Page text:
Jude 1:6-7 (ESV)

6 And the angels who did not stay within their own position of authority, but left their proper dwelling, he has kept in eternal chains under gloomy darkness until the judgment of the great day— 7 just as Sodom and Gomorrah and the surrounding cities, which likewise indulged in sexual immorality and pursued unnatural desire, serve as an example by undergoing a punishment of eternal fire.

Mark 9:47-49 (ESV)

47 And if your eye causes you to sin, tear it out. It is better for you to enter the kingdom of God with one eye than with two eyes to be thrown into hell, 48 ‘where their worm does not die and the fire is not quenched.’ 49 For everyone will be salted with fire.

Jude 1:7 references Sodom and Gomorrah as an example of what it is like to undergo a punishment of eternal fire. But we know that Sodom and Gomorrah are not burning anymore -- their fire has been quenched, it didn't last forever.

On the other hand, Jesus in Mark 9:48 says that "their worm does not die and the fire is not quenched", which seems to imply that the fire of hell (gehenna) is truly unquenchable -- it will in fact last forever.

So which is it? Is eternal fire quenchable or unquenchable?

We could also add Matthew 25:46 to the discussion, which seems to suggest that the duration of eternal punishment would be the same as the duration of eternal life.

Matthew 25:46 (ESV):

46 And these will go away into eternal punishment, but the righteous into eternal life.”

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Eternal fire is unquenchable as follows:

  • while anything is left to burn, it cannot be put out and thus is unquenchable
  • the fire is eternal as much as the consequences are eternal.

The case of Sodom and Gomorrah illustrate this perfectly as Jude 7 explicitly points out ("an example of those who sustain the punishment of eternal fire"):

  • the fire could not be quenched until all was burned and consumed
  • the consequences were eternal - these cities were never rebuilt and the sites still smell of sulphur.

To repeat, unquenchable fire (Mark 9:47-49) does not imply that it lasts forever, it simply means that it cannot be quenched while anything is left to burn. As with Sodom and Gomorrah, when all is burned, the fire stops. There is no hint in the text of Mark 9:47-49 that the fire lasts forever.

APPENDIX - "Eternal"

The translation of the Greek word aionios as “eternal” (implying everlasting) is most unfortunate. The word has come directly into English as “aeon” meaning (correctly) a period of time. In Greek usage, the period of time was understood to last as long as the time with which it was associated (hence the “ios” ending of the noun). Since the Messiah was the source of life, the period of life was truly everlasting; by contrast, the period of destruction was to last as long that required to completely destroy as shown in 2 Thess 1:9 and Jude 7.

Even in modern times, when a prisoner is jailed for the term of his/her natural life (never to be released) the newspaper heading is often "Jailed Forever". I have personally seen this a few times.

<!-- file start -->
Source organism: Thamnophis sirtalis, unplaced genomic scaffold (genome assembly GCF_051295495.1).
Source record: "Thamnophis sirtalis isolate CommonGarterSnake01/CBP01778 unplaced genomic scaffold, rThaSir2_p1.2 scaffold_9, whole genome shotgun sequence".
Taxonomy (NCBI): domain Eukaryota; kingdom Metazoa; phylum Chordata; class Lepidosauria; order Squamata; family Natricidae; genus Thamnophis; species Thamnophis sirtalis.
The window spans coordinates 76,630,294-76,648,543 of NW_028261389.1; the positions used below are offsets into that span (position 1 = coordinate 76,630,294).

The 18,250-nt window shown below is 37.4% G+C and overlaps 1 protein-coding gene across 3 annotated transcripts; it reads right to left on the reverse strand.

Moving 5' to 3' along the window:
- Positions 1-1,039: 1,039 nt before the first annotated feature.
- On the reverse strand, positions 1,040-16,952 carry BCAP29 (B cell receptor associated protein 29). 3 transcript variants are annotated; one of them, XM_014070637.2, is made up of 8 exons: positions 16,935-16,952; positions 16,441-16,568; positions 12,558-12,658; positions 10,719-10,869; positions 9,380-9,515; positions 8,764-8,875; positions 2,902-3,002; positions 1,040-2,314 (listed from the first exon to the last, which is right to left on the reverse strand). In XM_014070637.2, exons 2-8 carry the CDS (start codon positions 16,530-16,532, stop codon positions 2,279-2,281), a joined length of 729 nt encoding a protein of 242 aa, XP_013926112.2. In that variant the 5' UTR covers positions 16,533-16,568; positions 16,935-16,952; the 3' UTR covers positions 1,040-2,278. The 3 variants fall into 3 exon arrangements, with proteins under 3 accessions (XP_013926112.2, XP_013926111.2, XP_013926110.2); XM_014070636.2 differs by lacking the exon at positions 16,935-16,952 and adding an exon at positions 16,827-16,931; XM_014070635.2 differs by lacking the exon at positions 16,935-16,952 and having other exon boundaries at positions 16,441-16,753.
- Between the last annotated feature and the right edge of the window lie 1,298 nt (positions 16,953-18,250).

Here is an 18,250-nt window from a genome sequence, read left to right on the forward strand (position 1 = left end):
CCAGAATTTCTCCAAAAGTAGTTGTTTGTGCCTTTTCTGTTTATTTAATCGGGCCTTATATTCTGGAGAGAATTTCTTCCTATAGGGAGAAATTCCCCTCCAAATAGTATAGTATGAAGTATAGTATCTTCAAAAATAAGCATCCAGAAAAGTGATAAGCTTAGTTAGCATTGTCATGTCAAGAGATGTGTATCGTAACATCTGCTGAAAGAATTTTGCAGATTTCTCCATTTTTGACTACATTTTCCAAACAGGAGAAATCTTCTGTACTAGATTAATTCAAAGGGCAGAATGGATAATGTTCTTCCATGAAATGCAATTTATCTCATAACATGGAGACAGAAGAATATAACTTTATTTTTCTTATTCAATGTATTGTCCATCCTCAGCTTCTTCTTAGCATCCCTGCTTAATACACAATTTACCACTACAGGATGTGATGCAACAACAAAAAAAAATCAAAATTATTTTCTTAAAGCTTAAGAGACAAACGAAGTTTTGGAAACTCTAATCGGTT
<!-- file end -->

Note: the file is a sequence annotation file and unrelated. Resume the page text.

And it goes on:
• the fire is eternal as much as the consequences are eternal +1 Commented Feb 16, 2022 at 6:28

Unquenchable of course, because the ἀϊδίοι δεσμοί of Jude 6-7 say that the fetters with which the demons are fettered are eternal and they will, therefore, never get loosened, even when the Judgment of the Great Day will come, when they will be finally condemned. Now, this condemnation in no way will abolish the "eternal fetters", for then those fetters will not be eternal at all.

Thus the only plausible interpretation can be that it will be the final settlement of the fallen angels already fettered by eternal fetters. Like when you arrest and fetter a criminal in Ancient Rome with chains, and then, after the final verdict and condemnation send him to labor in ore mines without loosening him from those chains, but the hapless criminal will be relieved by death, whereas the incomparably more hapless fallen angels will be deprived of this consolation.


Here is another translation from the Concordant Version along with a commentary on these Jude 1:6-7

Besides, the messengers who keep not their own sovereignty, But leave their own habitation, He has kept in imperceptible bonds under gloom for the judgment of the great day. As Sodom and Gomorrah and the cities about them, in like manner to these, commuting ultra-prostitution, and coming away after other flesh, are lying before us, a specimen, experiencing the justice of eonian fire.

The word "habitation" is used but once elsewhere, and then it refers to the glorified human body. (2 Co. 5:2). By such means alone could the angels commit an unnatural act comparable to the sin of Sodom.

The destruction of Sodom surrounding cities is still apparent to all who visit the region. In this way these cities are experiencing the justice of eonian fire. The fire has long ceased but its effects will remain and testify to Gods judgment until the close of this eon, after which Sodom shall return to her former estate. (Ezekiel 16: 53-55). Quoted from the Concordant commentary.

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